“He's going to have to play in different positions,” Olmedo said, explaining that Adell has shown a willingness to learn more about each spot. “He always asking how the little shifts are working, and that's why we're here. To help and make sure they understand what is important for the club.”
Moving from center field to a corner spot is no easy task, even for a player with Adell’s elite athleticism. For center fielders, the ball, for the most part, comes off the bat without any mystery. But balls hit to the corners often come with a trajectory similar to that of a golf ball that was shanked off the tee.
In addition to figuring out new reads off the bat, Adell and all outfielders and pitchers in Triple-A have to contend with a major change to the sport.
🚨🚨🚨🚨 FIRST TRIPLE-A HOMER FOR JO ADELL 🚨🚨🚨🚨 pic.twitter.com/FlaMP9iLPH— Salt Lake Bees (@SaltLakeBees) August 22, 2019
Beginning this season, both the International and Pacific Coast Leagues started using the same ball that’s used in the majors.
The so-called “juiced” baseball has led to mammoth power production. Last season, there were 3,652 total homers hit by all 30 Triple-A teams. There’s already been 5,340 hit this season as of Friday. The International League — which is traditionally more pitcher-friendly than the PCL — has already combined for more homers than the PCL for all of last season.
“It's the first thing you notice … you kind of have to proceed with caution,” Adell said. “That's kind of been the adjustment to need to play everything back, not give up the extra base.”
Playing deeper in the outfield, Adell has noticed that most anything hit over his head is leaving the yard. This should obviously help him at the plate, but he’s seen more of the wrong side of that double-edged sword on offense so far in Triple-A.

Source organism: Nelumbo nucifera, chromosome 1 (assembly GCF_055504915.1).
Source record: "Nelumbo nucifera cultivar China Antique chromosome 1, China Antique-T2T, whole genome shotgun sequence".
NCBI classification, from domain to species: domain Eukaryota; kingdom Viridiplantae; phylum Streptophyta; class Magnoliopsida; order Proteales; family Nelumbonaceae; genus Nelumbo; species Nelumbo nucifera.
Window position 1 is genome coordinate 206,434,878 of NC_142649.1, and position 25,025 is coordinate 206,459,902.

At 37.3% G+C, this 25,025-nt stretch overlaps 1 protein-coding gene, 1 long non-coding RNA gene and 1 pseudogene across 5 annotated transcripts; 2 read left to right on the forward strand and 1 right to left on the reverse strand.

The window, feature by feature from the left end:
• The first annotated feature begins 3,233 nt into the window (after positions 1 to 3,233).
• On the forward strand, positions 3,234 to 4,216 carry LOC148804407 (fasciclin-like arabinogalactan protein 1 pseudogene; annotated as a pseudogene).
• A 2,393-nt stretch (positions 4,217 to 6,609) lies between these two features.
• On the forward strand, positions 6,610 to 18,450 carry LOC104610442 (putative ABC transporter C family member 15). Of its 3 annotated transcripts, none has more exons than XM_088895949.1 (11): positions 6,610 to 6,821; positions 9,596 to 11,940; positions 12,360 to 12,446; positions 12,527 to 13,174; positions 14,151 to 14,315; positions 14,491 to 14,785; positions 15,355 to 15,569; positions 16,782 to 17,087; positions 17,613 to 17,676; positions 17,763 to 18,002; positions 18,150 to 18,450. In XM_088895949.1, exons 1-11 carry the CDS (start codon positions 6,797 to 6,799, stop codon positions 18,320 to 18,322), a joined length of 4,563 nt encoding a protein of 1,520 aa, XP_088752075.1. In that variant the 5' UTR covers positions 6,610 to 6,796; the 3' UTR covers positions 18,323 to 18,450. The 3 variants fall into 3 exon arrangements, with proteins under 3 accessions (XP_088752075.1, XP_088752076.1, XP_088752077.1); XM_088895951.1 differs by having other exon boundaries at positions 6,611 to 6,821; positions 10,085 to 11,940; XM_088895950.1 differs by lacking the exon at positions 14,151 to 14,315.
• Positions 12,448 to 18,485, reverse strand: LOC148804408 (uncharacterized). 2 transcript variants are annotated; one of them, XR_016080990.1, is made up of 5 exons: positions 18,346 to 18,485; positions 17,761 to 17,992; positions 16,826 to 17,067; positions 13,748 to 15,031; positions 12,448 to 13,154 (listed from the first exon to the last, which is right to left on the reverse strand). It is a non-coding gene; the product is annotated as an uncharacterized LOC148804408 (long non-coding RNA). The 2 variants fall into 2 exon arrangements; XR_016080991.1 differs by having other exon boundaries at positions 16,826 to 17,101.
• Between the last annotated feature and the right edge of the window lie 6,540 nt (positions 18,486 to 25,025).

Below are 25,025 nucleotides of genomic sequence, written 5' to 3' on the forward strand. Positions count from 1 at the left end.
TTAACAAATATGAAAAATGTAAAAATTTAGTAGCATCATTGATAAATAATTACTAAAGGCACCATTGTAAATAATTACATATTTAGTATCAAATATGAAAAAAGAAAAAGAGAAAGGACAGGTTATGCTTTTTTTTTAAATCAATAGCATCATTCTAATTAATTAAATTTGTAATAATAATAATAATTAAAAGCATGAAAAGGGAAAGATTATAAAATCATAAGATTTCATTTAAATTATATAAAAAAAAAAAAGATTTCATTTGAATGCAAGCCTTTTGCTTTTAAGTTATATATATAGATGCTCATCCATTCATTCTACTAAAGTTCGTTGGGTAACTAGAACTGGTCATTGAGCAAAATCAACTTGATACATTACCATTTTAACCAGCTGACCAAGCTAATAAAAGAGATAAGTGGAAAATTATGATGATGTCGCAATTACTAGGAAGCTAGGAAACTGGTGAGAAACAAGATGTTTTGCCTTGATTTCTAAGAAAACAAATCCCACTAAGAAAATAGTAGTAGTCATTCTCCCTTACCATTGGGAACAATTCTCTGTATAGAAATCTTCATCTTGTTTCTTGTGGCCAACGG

Olmedo has noted the change, but, given the purpose to develop major league talent, he’s adjusted accordingly. His job has been aided by position mapping, shifting fielders to different spots for specific hitters based on data compiled by the major league club.
“You teach all these guys how to get quick to the ball,” Olmedo said. “It's like, first step, angle, read the swing.”
Adell has the tools to do just about everything well, and as evidenced by his meteoric rise, it’s helped him to learn new things quickly. Perhaps he can soon be one of the final pieces that can propel the Angels to their first postseason series victory in the Trout era.
The Angels already have a crowded outfield, and Adell isn’t far from inserting himself into the mix. Upton’s contract is nearly as much of a behemoth as Albert Pujols’, and the two are practically immovable. With Pujols and Shohei Ohtani, the designated hitter role is pretty much occupied as well.
Since Trout’s debut in 2011, the Angels have only had six seasons in which a pitcher posted at least a 2.9 WAR — which would have made them a top-30 pitcher in that category last year.
None of those five (Jered Weaver hit that mark twice in 2011 and 2012) pitchers are still with the organization and three (Weaver, C.J. Wilson and Dan Haren) are retired. Matt Shoemaker (3.5 WAR in 2016) is currently out for the season with the Toronto Blue Jays and Garrett Richards (4.3 WAR in 2014) is on the San Diego Padres, still recovering from Tommy John surgery.
The Angels’ payroll is nearly $25 million lighter next season, but $19.5 million is tied up in club options for Calhoun — who’s currently occupying Adell’s most stable corner outfield spot in right — and current Oakland A’s reliever Yusmeiro Petit ($5.5 million).
There’s a talented crop of free agent pitchers set to hit the market this season, headlined by southern California native Gerrit Cole, current National League Cy Young frontrunner Hyun-jin Ryu, Zack Wheeler and Madison Bumgarner.
If the Angels feel Adell can crack the roster by opening day — which is two weeks before his 21st birthday — or soon after, it should provide the club with enough wiggle room to pull off a deal with a front-end starter.
But Adell will have to take it one challenge at a time. Even if the task is just to get there.
“Anyway that I can help, I'm all in for,” he said. “We all want to win. That's something that we have the talent to do.
“Definitely something I think about is how can we do this? How can we turn this team into something special?”